This guidance of slowing inflation and accelerating growth given by the economy has initiated discussions that India may be entering the phase of a Goldilocks economy.
Yesterday, the Reserve Bank of India (RBI) held its first monetary policy statement for the fiscal year 2018-19. It kept its interest rates steady, while pruning its inflation forecasts for the first and second halves of FY19. This led to a rally in the bond markets with the 10 year government bond yield falling to 7.17%, a dip of 17bps, from 7.29% of pervious day. Stock markets joined the rally, with the benchmark S&P BSE index surging 578 points to close at 33,596.8.
Though it was largely expected that the RBI would keep its interest rates steady, the dovish tone of the policy statement surprised on the positive side. RBI reduced its inflation forecasts for the first and second halves of FY19, largely indicating that interest rate cycle is about to begin its downward trajectory after nearly 8 months on hold.
Another highlight of the monetary policy statement was that RBI continues to expect India’s $2.3tn economy to grow at a rate of 7.4% for the fiscal year 2018-19. This means that India is set to continue its reign as the fastest growing economy in the world, outpacing China.
This guidance of slowing inflation and accelerating growth given by the economy has initiated discussions that India may be entering the phase of a Goldilocks economy. But what is a Goldilocks economy?
Goldilocks economy –The genesis
A Goldilocks economy is one which enjoys low inflation, sustained economic growth and market friendly policies. This term was supposed to have been first coined by David Shulman, a former Saloman Brothers investment banker, who said he first used it in a note to clients.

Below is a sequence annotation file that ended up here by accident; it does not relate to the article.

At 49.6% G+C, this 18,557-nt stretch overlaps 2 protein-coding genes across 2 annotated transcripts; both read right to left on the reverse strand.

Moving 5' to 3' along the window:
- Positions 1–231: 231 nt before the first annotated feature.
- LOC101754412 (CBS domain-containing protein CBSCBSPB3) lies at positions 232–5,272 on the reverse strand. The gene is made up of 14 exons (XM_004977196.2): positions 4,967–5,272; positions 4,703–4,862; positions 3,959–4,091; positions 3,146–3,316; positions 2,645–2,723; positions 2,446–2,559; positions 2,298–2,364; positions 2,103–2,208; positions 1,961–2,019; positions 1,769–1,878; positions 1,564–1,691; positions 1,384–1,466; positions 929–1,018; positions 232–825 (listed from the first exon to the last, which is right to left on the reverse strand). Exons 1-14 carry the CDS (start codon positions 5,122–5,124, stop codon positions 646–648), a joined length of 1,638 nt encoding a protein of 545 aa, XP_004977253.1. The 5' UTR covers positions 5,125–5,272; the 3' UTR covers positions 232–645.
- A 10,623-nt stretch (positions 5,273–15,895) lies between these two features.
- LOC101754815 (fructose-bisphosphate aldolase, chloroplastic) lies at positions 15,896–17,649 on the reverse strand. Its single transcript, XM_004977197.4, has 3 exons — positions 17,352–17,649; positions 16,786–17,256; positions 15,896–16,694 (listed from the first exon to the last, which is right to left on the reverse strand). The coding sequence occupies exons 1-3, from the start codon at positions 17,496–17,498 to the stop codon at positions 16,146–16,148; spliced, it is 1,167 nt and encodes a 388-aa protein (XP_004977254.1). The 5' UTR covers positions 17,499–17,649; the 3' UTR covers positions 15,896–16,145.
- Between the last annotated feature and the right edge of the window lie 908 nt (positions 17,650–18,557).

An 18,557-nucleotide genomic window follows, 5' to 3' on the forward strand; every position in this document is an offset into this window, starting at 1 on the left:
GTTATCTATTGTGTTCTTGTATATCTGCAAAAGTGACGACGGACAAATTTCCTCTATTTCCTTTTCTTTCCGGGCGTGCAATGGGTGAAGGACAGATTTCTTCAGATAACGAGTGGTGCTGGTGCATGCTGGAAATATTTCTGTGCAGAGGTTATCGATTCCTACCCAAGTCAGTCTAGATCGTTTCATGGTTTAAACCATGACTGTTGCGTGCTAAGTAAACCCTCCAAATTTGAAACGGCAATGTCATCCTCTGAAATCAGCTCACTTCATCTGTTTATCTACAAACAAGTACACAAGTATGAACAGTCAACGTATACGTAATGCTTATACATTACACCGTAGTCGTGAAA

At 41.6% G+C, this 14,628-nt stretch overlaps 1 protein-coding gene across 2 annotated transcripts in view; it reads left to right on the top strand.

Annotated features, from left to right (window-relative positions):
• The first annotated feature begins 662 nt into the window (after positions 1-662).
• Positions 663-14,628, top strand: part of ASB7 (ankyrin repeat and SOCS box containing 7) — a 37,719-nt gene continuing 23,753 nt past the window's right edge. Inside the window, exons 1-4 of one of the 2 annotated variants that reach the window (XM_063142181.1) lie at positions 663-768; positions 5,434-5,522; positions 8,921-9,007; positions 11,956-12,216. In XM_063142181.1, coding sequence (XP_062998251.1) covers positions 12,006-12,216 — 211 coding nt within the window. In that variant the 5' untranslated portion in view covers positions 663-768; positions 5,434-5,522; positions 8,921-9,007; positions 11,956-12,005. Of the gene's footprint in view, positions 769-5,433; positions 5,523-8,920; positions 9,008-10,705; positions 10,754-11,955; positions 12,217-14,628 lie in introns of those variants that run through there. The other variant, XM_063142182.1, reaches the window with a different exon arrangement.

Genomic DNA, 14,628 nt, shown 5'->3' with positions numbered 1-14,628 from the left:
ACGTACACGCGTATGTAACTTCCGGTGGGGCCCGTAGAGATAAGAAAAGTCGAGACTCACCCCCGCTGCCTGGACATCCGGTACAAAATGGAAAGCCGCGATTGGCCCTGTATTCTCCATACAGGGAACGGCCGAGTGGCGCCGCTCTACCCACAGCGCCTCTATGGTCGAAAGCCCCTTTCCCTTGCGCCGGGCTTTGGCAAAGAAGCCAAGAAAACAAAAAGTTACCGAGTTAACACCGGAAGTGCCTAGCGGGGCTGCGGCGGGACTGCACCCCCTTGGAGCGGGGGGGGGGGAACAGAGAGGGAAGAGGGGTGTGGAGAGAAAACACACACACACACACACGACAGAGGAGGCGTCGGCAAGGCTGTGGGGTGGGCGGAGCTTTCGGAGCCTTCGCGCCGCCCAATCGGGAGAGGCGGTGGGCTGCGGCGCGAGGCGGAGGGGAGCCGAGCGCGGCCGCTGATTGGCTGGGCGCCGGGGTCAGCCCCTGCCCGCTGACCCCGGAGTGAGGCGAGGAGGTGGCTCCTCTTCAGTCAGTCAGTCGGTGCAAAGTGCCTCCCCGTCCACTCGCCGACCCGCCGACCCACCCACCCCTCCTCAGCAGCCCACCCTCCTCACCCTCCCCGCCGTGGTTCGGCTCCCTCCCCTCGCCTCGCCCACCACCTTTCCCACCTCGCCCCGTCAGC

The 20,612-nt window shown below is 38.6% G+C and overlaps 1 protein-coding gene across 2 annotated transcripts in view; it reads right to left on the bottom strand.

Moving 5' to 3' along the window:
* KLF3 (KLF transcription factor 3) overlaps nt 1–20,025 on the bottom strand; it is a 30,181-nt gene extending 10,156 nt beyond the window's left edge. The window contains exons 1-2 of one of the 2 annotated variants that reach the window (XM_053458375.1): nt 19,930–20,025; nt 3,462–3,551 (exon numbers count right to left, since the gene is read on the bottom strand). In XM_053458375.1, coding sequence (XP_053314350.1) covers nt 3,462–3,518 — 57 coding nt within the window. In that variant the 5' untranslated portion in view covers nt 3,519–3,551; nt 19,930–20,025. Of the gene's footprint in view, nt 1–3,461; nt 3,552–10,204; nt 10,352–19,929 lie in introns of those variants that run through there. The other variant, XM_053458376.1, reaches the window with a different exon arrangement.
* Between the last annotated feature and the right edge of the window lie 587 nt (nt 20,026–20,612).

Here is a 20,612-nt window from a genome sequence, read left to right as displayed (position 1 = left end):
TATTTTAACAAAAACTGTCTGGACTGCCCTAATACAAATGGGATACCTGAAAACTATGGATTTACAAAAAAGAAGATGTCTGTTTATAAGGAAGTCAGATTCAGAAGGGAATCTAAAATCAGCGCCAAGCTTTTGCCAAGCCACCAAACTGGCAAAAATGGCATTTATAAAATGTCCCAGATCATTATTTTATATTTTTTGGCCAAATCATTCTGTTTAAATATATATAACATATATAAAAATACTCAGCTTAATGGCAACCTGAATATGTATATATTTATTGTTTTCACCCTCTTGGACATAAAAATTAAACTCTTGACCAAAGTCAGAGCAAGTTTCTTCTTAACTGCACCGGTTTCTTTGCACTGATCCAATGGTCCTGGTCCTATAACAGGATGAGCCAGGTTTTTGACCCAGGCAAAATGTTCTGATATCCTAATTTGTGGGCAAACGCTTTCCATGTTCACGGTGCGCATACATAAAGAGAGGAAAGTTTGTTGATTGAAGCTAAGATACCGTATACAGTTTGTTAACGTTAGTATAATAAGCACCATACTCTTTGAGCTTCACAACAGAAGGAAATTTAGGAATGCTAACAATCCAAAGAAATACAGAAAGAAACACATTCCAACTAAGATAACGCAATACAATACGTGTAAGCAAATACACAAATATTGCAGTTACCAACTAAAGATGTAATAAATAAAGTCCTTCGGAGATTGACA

Goldilocks economy derives its name from the children’s story “Goldilocks and the Three bears”. In this fairytale, Goldilocks tastes three different bowls of porridge, before deciding that she prefers the bowl which is neither too hot, nor too cold, but has “just the right temperature”.
Similarly, a Goldilocks economy is broadly characterized as one which is neither “hot” enough to fuel higher prices, nor “cold” enough to bring about a recession. It essentially features the conditions of lower unemployment rate, increasing asset prices, low consumer price inflation and sustained economic growth.
Is India in the Goldilocks spot?
The Indian economy may have finally found the sweet spot between slowing inflation and accelerating growth rate. Recent macro-economic data indicates that industrial production has revived, retail inflation has slowed and growth rate has reverted to the 7% levels.
India’s factory output grew at a robust pace for the third straight month, at 7.5% in January, while retail inflation surprisingly slowed for the second consecutive month to 4.4% in February.
The economy regained its momentum in the Q3FY18, recovering from disruptions caused by demonetization and implementation of GST, to expand at 7.2%, the fastest in five quarters.
RBI in its latest policy statement reiterated that growth has been recovering and the output gap is closing, which has reflected in a pick-up in credit off-take in recent months, and the large mobilization of resources from the primary capital market should support investment activity further.
RBI has revised its Consumer price index (CPI) forecast for the first half of FY19 to 4.7-5.1% from 5.1-5.6% and forecast for the second half of FY19 was revised downwards to 4.4% from 4.5-4.6%. Similarly, RBI projected GDP growth at 7.4% in FY19 vs. 6.6% in the previous year.
RBI expects growth to be influenced by revival in investment activity as is indicative from increase in capital goods production and increasing global demand, which would help improve exports and bring in fresh investments.
Can the Goldilocks economy sustain?
However, there are risks pertaining to the Goldilocks economy situation. Globally, if the trade war between US and China escalates, the turmoil could spill-over to the Indian economy. In India, higher minimum support prices announced by the government and other sops could put pressure on government borrowing. RBI in its statement had flagged upside risks to its inflation target including playout of monsoons, uptick in global crude oil prices.
Fixing banks’ balance sheets, containing fiscal deficit, reviving corporate capex, is what the government must do if it wants Goldilocks to stay.
Source – IIFL